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Dogecoin’s rapid growth comparable to ponzi scheme; another Bernie Madoff-like ‘big lie’ in making?

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One such cryptocurrency that was born in 2013 was Dogecoin with the nondescript face of a Japanese Shiba Inu dog, which went viral that same year. (Image: Bloomberg)

By Subhash Jangala

On April 14, 2021, the mastermind behind the greatest Ponzi program in human civilization, Bernie Madoff died at the age of 82 in a United States federal prison while serving his 150-year prison sentence in 2009. He was accused of “not just committing a bloodless crime on paper, but one that takes a staggering toll,” said the US district judge, who awarded him the maximum prison sentence requested by the federal prosecutor.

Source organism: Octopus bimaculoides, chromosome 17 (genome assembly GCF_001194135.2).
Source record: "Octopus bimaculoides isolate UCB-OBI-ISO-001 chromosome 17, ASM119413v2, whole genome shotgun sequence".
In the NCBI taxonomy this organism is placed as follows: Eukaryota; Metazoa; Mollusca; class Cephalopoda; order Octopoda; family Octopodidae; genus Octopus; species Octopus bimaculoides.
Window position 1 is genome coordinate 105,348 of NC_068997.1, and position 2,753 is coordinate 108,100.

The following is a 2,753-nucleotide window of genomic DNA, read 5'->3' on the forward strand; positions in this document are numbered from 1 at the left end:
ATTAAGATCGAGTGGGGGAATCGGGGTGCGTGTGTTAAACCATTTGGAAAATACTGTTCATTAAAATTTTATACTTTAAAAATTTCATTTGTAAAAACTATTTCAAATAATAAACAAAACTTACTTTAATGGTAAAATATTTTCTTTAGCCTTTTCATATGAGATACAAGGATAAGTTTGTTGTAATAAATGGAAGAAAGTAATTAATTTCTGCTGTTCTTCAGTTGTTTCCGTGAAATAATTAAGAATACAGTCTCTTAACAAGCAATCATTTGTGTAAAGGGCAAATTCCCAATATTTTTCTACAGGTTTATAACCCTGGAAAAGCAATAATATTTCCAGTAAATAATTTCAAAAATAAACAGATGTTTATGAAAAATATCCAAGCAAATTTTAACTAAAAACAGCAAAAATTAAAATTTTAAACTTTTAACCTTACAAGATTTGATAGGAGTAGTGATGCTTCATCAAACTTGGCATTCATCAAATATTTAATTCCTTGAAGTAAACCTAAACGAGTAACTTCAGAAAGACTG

Notably, at the same time, in a different part of the same continent, a bizarre bull run started for Dogecoin, a meme-based digital currency that has surprised financial experts and commentators around the world.

However, a brief background on Madoff’s Ponzi scheme deserves attention. “A big lie,” was how Madoff himself described the company’s asset management arm the day before he was arrested by federal prosecutors. Madoff pretended to trade securities and promised his investors a steady return on their investments. Investors achieved consistent returns over a surprisingly long period of time. However, the returns were not earned. They were fictional. Older investors were paid from the investments of newer investors. It is evident that this arrangement will only continue until significant new investors grow to meet the growing revenue expenditure. The genius in Madoff was its ability to produce fake returns during the recession of the 1990s, the financial crisis of 1998, and the September 2001 attacks. However, the 2008 financial crisis was too severe for Madoff to “handle” it. Older investors withdrew, new ones dried up, and banks stopped lending. Eventually the program dissolved, revealing losses of $ 65 billion.

What do Madoff and cryptocurrencies have in common?